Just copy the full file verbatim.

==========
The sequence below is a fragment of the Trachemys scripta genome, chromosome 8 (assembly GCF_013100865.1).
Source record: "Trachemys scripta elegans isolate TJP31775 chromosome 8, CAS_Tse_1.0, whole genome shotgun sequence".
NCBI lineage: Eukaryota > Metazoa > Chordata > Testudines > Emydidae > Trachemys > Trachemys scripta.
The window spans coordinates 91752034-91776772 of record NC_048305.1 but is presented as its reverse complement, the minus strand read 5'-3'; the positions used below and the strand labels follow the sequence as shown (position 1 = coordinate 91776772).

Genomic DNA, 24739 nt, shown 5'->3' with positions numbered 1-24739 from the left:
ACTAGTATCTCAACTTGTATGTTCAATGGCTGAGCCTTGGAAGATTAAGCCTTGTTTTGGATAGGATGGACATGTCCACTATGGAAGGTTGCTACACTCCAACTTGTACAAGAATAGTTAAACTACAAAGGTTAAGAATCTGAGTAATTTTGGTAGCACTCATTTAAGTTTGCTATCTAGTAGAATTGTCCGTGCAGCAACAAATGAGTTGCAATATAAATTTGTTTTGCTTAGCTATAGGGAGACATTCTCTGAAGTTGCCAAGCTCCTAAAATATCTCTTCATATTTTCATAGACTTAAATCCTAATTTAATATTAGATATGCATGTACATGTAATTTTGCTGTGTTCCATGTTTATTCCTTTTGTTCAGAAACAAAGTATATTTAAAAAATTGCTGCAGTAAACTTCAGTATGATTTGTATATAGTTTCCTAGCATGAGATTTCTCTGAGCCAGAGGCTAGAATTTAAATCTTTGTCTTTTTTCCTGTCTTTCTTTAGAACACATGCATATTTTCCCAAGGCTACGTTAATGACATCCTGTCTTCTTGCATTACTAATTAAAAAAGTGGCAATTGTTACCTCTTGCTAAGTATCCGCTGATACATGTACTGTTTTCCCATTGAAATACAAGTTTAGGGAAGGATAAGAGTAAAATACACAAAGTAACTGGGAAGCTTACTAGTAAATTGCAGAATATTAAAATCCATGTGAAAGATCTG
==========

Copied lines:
The sequence below is a fragment of the Trachemys scripta genome, chromosome 8 (assembly GCF_013100865.1).
Source record: "Trachemys scripta elegans isolate TJP31775 chromosome 8, CAS_Tse_1.0, whole genome shotgun sequence".
NCBI lineage: Eukaryota > Metazoa > Chordata > Testudines > Emydidae > Trachemys > Trachemys scripta.
The window spans coordinates 91752034-91776772 of record NC_048305.1 but is presented as its reverse complement, the minus strand read 5'-3'; the positions used below and the strand labels follow the sequence as shown (position 1 = coordinate 91776772).

Genomic DNA, 24739 nt, shown 5'->3' with positions numbered 1-24739 from the left:
ACTAGTATCTCAACTTGTATGTTCAATGGCTGAGCCTTGGAAGATTAAGCCTTGTTTTGGATAGGATGGACATGTCCACTATGGAAGGTTGCTACACTCCAACTTGTACAAGAATAGTTAAACTACAAAGGTTAAGAATCTGAGTAATTTTGGTAGCACTCATTTAAGTTTGCTATCTAGTAGAATTGTCCGTGCAGCAACAAATGAGTTGCAATATAAATTTGTTTTGCTTAGCTATAGGGAGACATTCTCTGAAGTTGCCAAGCTCCTAAAATATCTCTTCATATTTTCATAGACTTAAATCCTAATTTAATATTAGATATGCATGTACATGTAATTTTGCTGTGTTCCATGTTTATTCCTTTTGTTCAGAAACAAAGTATATTTAAAAAATTGCTGCAGTAAACTTCAGTATGATTTGTATATAGTTTCCTAGCATGAGATTTCTCTGAGCCAGAGGCTAGAATTTAAATCTTTGTCTTTTTTCCTGTCTTTCTTTAGAACACATGCATATTTTCCCAAGGCTACGTTAATGACATCCTGTCTTCTTGCATTACTAATTAAAAAAGTGGCAATTGTTACCTCTTGCTAAGTATCCGCTGATACATGTACTGTTTTCCCATTGAAATACAAGTTTAGGGAAGGATAAGAGTAAAATACACAAAGTAACTGGGAAGCTTACTAGTAAATTGCAGAATATTAAAATCCATGTGAAAGATCTG